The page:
You can never go home again. But you can go back to the Kruger National Park, which is even better. This is our fifth annual pilgrimage to the near-changeless Kruger. The only place where the smell of a state-run public loo fills my heart.
We’re in Skukuza rest-camp, the largest camp, centre of park administration, and yet a wonderful place. But it’s hot. This morning it was 33 degrees celsius at 9 a.m., with 57% humidity, meaning that espressos needed to be drunk in the air-conditioned restaurant, rather than overlooking the broad Sabie River–the site of so many elephant shenanigans.
Our scheme since last year has been to stick to the highway East from Johannesburg until we hit Malelane gate at the South of the Israel-sized park. That way the journey to our first camp is through the park itself, where encounters are much more pleasant than on the roads outside. Ridiculous marketing concept though it is, we saw four of the “big five,” on the way from the gate to Skukuza–a 60km drive. Best of all was this old rogue:
Just lying under a tree by the road, this old cat had one dull, presumably sightless eye. It doesn’t seem to have slowed him down. He looked fit enough.
It was wonderful luck. Not long after we arrived, he got up, had a scratch, peed, and wandered over to our car (so that Aparna got a great Instagram-able phone pic) and disappeared into the bush.
We drove with the windows open despite the 40 degree heat. The sky was all pastel thunderclouds.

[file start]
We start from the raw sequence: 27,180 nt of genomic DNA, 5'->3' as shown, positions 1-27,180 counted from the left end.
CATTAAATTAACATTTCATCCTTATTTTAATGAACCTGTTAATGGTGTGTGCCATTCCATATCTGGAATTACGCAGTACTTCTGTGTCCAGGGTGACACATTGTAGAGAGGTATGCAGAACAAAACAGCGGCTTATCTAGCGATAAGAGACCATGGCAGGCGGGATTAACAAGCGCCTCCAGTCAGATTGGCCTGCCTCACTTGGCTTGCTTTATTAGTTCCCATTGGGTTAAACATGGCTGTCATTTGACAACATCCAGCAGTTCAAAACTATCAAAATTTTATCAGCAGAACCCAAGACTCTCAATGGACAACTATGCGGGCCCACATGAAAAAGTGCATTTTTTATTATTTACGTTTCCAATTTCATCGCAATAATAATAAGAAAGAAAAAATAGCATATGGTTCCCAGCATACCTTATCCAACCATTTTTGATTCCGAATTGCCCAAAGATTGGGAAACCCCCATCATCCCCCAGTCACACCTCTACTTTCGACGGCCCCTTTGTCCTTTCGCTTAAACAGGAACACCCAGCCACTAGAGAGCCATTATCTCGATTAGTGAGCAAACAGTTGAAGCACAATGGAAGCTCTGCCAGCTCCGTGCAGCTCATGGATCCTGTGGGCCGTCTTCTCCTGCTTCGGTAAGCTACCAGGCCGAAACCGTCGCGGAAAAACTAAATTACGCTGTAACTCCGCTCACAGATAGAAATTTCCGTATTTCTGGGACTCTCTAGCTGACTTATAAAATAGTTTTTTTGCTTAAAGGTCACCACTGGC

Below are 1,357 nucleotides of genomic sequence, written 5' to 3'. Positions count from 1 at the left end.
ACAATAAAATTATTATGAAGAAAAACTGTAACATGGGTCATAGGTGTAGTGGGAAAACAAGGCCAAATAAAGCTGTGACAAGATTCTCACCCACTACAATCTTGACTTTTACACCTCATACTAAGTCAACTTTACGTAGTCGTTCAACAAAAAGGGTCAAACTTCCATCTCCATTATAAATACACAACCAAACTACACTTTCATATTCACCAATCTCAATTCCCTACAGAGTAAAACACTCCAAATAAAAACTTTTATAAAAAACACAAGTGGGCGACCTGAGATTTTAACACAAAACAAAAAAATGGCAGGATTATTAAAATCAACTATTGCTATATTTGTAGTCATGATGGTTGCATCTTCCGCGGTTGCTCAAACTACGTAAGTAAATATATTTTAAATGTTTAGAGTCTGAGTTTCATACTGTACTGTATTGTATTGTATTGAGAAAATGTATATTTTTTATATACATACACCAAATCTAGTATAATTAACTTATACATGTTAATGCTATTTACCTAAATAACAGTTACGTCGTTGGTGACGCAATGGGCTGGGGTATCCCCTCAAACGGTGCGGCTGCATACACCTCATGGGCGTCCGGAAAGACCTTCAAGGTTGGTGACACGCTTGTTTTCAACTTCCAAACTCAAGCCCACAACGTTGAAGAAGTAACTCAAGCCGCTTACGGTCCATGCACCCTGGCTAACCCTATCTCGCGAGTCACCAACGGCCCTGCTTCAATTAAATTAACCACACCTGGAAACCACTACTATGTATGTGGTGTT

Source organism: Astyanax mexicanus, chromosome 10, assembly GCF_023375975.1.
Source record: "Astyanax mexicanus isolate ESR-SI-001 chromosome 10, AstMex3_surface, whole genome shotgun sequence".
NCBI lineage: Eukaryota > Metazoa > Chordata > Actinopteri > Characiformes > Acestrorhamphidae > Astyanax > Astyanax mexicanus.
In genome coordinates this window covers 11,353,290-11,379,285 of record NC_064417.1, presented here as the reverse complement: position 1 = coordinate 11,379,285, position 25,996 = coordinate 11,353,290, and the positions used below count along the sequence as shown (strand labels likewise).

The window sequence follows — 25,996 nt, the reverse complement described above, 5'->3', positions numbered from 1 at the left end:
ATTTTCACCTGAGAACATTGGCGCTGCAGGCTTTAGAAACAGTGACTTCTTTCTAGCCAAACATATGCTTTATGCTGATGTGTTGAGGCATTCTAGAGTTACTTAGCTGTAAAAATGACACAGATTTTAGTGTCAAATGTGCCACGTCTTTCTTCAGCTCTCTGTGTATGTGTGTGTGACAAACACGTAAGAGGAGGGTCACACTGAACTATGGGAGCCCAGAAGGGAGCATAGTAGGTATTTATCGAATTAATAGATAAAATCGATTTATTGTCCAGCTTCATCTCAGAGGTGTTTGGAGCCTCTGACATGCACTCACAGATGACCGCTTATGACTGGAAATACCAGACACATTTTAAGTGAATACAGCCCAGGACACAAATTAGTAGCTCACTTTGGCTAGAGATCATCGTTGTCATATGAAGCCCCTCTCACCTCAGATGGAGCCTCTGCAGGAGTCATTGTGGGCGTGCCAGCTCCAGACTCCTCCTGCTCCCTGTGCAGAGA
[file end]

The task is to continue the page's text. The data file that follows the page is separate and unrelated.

The thing that really makes me feel like I’m back where I should be is the call of the Woodland Kingfisher. The descending trill of this beautiful forest kingfisher is the sound of summer for me. Aparna took this in her ongoing quest for the perfect picture of one of these birds.
Getting off the highway and into the park was almost blissful. The road was jam-packed with traffic. And people weren’t treating the blinding downpour in the hills west of Kruger with the respect it deserved. A long delay was revealed to be the result of a collision. Shocked passengers of a minibus sat or lay on the roadside by their wrecked vehicle. A devastated man searched for belongings in the smashed remains of his hatchback. But the likely cause was a truck that lay on its side in the ditch by the bridge. I’d be surprised if the driver survived.
You always leave something behind on trips. We were eighty kilometres out of Cape Town when I started talking about getting some song-writing done in the park. I paused and said, “I didn’t bring my guitar, did I?”
After a call on Facebook, a friend I’ve never met, Sashien Singh, offered to lend me one in Johannesburg. We left the marvellous friends we stayed with in Melville, and met him in his family garage full to the brim with guitar-making apparatus and half finished instruments. One of the funniest guys I know online and wonderful in real life, it turns out.
Our stay in Colesburg was a trip back in time. The Merino Inn Hotel (why both?) had comfortable modern rooms, but the common areas were straight out of the early eighties. A life-sized buffalo sculpture. Animal heads. Bentwood chairs. And a jumping castle. It’s what I remember from then, but Aparna looked a trifle bewildered.